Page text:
Weight Watchers looks to fatten up post-recession

By Shelley DuBois, reporter

FORTUNE -- If you see a plate of food and think about points, then you're probably familiar with Weight Watchers. It's the company behind the diet-method-turned-lifestyle-guide that revolves around a simple way to count calories, group meetings, and increasingly, a community online.

Weight Watchers (WTW) had a rough start to 2010. In the first quarter, the company's revenues slipped to $338 million, down 0.7% from the same period in 2009. Its net income fell 5.8% at $44.6 million.

But Weight Watchers CEO David Kirchhoff, who is also a point-counting member, believes the company is ready to bounce back. He spoke with Fortune about recessionary eating habits, new support groups in Shanghai, and why grapes are the best dietary bang for your buck.

You just announced a new study about Weight Watchers at the International Conference on Obesity in Sweden. What was the study?

It was a randomized trial done in the U.K., Germany, and Australia. 772 people were put into one of two groups. One group would do Weight Watchers. The other side would be sent to a nurse practitioner who would explain to the patient how to start losing weight.

The people that were in the Weight Watchers arm lost a bit more than twice as much weight as people who were on the doctor arm of the study. A combination of doctor plus Weight Watchers turned out to be incredibly compelling. It makes sense, because the doctor can create a sense of urgency and the momentum for the patient to begin the process of adopting a healthy lifestyle.

Does this mean you're going to start pushing doctors to recommend Weight Watchers?

It's never been an explicit strategy of ours. But if you're a doctor, you know Weight Watchers, and you know patients who've had success on it. Our view is that Weight Watchers can be an incredibly useful tool for the doctor.

Is it important to Weight Watchers that your customers transition off of the system of counting points and back to being able to monitor their eating habits regularly?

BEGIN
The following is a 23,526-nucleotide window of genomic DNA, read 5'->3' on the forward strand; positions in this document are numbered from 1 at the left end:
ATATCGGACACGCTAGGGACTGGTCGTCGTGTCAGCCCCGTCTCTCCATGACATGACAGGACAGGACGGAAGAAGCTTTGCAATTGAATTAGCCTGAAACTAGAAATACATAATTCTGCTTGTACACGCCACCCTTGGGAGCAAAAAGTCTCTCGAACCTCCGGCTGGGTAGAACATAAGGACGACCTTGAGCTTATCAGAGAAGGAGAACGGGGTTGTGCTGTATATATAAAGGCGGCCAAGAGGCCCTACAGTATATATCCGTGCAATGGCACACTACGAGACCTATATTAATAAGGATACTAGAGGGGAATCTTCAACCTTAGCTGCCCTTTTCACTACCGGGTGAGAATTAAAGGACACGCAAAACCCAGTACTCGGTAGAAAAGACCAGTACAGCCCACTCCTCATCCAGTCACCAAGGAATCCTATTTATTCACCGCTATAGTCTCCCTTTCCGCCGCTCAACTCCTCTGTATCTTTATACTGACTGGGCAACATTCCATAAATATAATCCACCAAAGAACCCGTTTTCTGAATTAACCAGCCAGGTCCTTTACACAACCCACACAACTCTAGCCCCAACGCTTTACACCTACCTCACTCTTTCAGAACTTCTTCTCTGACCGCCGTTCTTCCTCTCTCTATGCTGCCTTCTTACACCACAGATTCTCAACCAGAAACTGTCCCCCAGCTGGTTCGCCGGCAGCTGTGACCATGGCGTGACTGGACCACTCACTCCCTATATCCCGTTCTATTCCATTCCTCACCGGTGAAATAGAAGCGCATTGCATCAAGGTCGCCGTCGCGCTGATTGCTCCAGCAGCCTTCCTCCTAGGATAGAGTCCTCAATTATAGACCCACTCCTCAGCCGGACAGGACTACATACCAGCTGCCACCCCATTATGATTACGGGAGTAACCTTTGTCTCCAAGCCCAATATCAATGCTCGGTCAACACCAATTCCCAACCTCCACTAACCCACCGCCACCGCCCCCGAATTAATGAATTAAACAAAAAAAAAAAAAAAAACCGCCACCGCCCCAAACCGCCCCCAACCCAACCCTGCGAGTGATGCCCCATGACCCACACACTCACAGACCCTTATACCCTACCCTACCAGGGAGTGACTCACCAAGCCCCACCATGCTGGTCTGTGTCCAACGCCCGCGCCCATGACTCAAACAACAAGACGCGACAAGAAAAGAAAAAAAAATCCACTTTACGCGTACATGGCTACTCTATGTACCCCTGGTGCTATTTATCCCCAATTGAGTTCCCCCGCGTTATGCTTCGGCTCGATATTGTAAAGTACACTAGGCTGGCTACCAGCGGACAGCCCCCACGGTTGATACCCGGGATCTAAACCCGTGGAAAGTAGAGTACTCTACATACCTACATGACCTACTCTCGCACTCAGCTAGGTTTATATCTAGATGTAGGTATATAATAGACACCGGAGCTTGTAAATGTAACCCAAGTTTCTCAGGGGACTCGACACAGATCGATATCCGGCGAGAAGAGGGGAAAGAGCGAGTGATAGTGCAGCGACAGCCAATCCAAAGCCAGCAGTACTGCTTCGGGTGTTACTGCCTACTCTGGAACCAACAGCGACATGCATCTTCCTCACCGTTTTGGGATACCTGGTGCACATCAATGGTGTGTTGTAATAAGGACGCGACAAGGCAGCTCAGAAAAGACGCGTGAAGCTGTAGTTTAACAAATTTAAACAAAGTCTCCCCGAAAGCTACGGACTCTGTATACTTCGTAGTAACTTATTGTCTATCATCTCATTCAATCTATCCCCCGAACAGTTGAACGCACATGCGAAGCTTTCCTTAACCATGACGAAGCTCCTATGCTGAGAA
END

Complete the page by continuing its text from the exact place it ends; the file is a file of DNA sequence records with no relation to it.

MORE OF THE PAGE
I can reflect on that both as a member and from an official Weight Watchers perspective: It depends on who you are and how you're wired.

Do you count points?

It's totally my safety net. I mean, I've regained weight. I'm actually up three pounds. I know, this company has turned me into a girl. Men are doing that more and more, they're going to where women are when it comes to food and fitness.

That sounds stressful.

It can be. On the other hand, I look at a big bunch of grapes and say, "It's only two points," and I'm psyched! I think grapes are the best food bargain of all time.

Doesn't your business model depend on people being overweight?

You really have to believe me when I make the following statement: There's nothing on earth that I would rather have happen than being put out of business because obesity went away. Sadly, I don't see it happening anytime in the near future. The reality is, there are 1.6 billion people on this planet who are overweight or obese, and it's getting worse everywhere. If you had told me ten years ago that China would have a burgeoning diabetes and obesity issue, I would have said you were crazy.

What does a Weight Watchers meeting look like in China?

It's fascinating. I don't understand a word of it, but it's the same. All of the interactions are the same. We didn't know how the Chinese consumer was going to react to it, if they would bond. And they do. You hear laughter -- people are talking and sharing experiences, and they're losing weight.

If obesity is such a problem, why didn't Weight Watchers do very well at the beginning of this year?

The economy is tough on everybody. You know who the economy wasn't tough on? People who sell candy bars and hamburgers. Confectionary did well and fast food has done pretty well. I think one of the things that happens in a severe set of circumstances is that is people want to comfort eat.

We found ourselves at the wrong end of two things. One is, consumer discretionary spending dropped off a cliff, and I also believe that there was a certain amount of comfort eating and people not thinking about their health.

And I swore when I took this job that I would not whine about the weather. But I literally have no choice because we had such a bizarre winter in the U.S. We ended up closing 46% more meetings in the first quarter than we've done in the previous year.

So what's the rebound marketing strategy?

In December we launched Jennifer Hudson as our new spokesperson. We saw since the last earnings call that it had an immediate effect on the business. We went from being significantly in the negative to back to breaking even as we went into the month of April. To top of page

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